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United States Department of Agriculture

Agricultural Research Service

Title: Chloride Fertility: Small Grain Variety and Disease Response

Authors
item Riedell, Walter
item Osborne, Lawrence - SOUTH DAKOTA STATE UNIV
item Osborne, Shannon

Submitted to: Meeting Proceedings
Publication Type: Proceedings
Publication Acceptance Date: January 23, 2004
Publication Date: March 2, 2004
Citation: RIEDELL, W.E., OSBORNE, L.E., OSBORNE, S.L. 2004. CHLORIDE FERTILITY: SMALL GRAIN VARIETY AND DISEASE RESPONSE. IN: SCHLEGEL, A.J., EDITOR. GREAT PLAINS SOIL FERTILITY CONFERENCE, MARCH 2-3, 2004, DENVER, COLORADO. VOL. 10: 176-181.

Interpretive Summary: Chloride fertilizer added to low chloride-testing soil results in a positive yield gain 70 % of the time in spring wheat. Positive yield gains may result because of alleviation of chloride deficiency, suppression of diseases, or a combination of disease suppression and improved plant water relations. Yield responses of hard red spring wheat to chloride fertilization are often cultivar specific. Because soil fertility and disease suppression are among the most important management tools used by farmers, additional research on the interaction between chloride fertility and disease suppression is needed. The objective of our research was to measure the chloride and disease responses of two hard red spring wheat cultivars under controlled environments. The results of our experiment indicate that the leaf rust severity (but not the lesion score) is reduced in plants given nutrient solutions containing 80 mM potassium chloride. This reduction, which was seen in both moderately resistant and moderately susceptible cultivars, occurred at levels of potassium chloride that caused toxicity to the plants. Additional studies are needed before any conclusions can be reached concerning the practical application of chloride for rust management under field situations.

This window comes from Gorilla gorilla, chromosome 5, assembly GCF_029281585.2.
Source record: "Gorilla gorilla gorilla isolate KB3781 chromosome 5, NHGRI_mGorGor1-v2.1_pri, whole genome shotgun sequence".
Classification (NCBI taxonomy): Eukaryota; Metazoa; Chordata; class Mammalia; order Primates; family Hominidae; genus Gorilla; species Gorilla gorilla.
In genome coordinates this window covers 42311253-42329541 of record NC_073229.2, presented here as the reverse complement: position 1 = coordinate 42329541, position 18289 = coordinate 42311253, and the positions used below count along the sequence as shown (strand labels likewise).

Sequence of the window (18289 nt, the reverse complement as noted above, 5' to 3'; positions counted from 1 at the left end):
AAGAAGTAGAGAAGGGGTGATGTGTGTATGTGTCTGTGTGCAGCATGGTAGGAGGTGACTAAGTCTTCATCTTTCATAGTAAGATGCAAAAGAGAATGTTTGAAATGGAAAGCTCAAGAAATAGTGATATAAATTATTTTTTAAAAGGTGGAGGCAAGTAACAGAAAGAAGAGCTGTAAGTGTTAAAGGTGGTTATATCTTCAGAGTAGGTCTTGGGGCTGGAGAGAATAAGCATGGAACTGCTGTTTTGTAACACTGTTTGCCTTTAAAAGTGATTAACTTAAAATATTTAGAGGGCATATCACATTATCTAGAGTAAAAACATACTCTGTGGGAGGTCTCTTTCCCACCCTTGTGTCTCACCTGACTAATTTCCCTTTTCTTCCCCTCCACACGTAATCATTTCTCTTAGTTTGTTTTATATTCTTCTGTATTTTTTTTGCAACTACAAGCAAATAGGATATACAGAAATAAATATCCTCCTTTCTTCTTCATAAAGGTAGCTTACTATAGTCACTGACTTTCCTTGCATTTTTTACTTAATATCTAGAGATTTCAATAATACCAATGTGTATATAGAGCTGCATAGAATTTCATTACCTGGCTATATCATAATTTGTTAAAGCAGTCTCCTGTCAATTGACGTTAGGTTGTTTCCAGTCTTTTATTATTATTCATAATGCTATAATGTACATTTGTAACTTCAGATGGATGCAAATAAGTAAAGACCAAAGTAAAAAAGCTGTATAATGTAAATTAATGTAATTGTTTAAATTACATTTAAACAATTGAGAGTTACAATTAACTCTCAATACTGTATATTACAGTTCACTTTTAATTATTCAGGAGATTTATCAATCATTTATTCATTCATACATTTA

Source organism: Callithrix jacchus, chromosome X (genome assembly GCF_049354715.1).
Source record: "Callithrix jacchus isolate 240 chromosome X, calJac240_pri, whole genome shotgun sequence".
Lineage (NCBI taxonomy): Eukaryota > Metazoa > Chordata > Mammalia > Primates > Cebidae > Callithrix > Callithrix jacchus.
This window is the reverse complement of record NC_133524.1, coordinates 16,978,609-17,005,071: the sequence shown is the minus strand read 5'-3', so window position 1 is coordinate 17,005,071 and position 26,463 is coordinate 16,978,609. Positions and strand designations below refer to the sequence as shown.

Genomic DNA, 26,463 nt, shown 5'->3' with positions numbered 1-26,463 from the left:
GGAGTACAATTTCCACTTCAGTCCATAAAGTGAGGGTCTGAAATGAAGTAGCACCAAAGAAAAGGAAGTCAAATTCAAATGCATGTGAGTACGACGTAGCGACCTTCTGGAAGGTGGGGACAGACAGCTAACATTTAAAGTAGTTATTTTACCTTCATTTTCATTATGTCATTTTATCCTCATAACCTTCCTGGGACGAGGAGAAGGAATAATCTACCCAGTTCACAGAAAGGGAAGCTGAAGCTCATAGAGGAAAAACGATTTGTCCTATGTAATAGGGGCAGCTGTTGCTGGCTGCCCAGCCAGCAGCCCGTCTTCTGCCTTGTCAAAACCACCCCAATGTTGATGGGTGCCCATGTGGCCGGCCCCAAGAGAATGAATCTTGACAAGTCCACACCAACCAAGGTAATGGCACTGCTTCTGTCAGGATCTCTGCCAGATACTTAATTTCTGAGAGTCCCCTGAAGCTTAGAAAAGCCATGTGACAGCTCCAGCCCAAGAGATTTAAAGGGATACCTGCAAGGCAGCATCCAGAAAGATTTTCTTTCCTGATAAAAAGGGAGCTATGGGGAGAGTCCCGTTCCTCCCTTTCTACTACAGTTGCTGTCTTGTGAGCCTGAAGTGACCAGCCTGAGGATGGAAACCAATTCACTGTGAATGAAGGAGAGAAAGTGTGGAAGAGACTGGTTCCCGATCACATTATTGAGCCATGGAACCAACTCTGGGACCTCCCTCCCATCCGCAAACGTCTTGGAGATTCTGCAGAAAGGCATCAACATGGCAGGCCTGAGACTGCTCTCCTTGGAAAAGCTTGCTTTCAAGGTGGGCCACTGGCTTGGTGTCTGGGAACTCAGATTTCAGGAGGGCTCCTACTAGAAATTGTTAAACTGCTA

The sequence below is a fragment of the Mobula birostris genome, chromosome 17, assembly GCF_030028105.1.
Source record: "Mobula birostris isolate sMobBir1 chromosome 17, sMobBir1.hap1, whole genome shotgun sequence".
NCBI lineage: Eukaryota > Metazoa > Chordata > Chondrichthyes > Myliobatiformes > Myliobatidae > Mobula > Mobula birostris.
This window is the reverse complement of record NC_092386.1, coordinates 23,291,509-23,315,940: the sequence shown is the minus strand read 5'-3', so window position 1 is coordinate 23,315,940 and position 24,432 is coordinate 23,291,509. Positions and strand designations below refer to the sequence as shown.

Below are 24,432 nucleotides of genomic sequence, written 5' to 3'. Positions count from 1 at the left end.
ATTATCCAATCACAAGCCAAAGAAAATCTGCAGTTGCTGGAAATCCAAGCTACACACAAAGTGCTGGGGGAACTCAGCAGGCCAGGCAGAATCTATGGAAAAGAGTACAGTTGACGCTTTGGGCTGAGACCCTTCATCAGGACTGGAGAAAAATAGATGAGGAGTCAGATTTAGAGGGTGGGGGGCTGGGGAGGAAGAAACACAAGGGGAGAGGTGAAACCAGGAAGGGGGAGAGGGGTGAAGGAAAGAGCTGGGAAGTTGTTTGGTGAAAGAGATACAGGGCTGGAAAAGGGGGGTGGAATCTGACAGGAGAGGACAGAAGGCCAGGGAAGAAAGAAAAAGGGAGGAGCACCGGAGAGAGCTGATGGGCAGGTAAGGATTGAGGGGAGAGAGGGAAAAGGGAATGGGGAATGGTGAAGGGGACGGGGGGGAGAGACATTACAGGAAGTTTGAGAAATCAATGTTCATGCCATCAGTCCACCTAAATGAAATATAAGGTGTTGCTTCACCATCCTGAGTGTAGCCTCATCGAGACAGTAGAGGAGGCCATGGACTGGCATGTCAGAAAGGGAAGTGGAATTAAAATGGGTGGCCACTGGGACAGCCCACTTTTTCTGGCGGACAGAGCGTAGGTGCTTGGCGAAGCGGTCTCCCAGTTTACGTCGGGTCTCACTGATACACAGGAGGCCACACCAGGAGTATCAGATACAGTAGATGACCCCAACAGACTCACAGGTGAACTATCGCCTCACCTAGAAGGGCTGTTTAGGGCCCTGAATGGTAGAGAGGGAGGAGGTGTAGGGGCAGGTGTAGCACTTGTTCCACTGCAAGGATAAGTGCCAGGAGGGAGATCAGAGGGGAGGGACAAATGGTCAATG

Technical Abstract: For spring wheat (Triticum aestivum L.), chloride fertilizer added to low chloride-testing soil results in a positive yield gain 70 % of the time. Some, but not all, of these yield responses have been attributed to chloride interaction with disease susceptibility. Because soil fertility and disease suppression are among the most important management tools used by farmers, additional research on the interaction between chloride fertility and disease suppression is needed. Our objective was to measure the chloride and disease responses of two hard red spring wheat cultivars under controlled environments. The cultivar 'Butte 86' had significantly higher shoot dry weight and significantly less shoot chloride, rust severity, and less severe lesion scores than 'Ingot' across all nutrient solution treatments. In both cultivars, shoot dry weight decreased while shoot chloride concentrations increased when the level of chloride provided in the nutrient solution increased. We measured a significant reduction in rust severity in plants receiving the 80 mM chloride when compared to the other nutrient solution treatments. This reduction in leaf rust severity was not accompanied by a consistent change in the lesion type.

Last Modified: 12/21/2014
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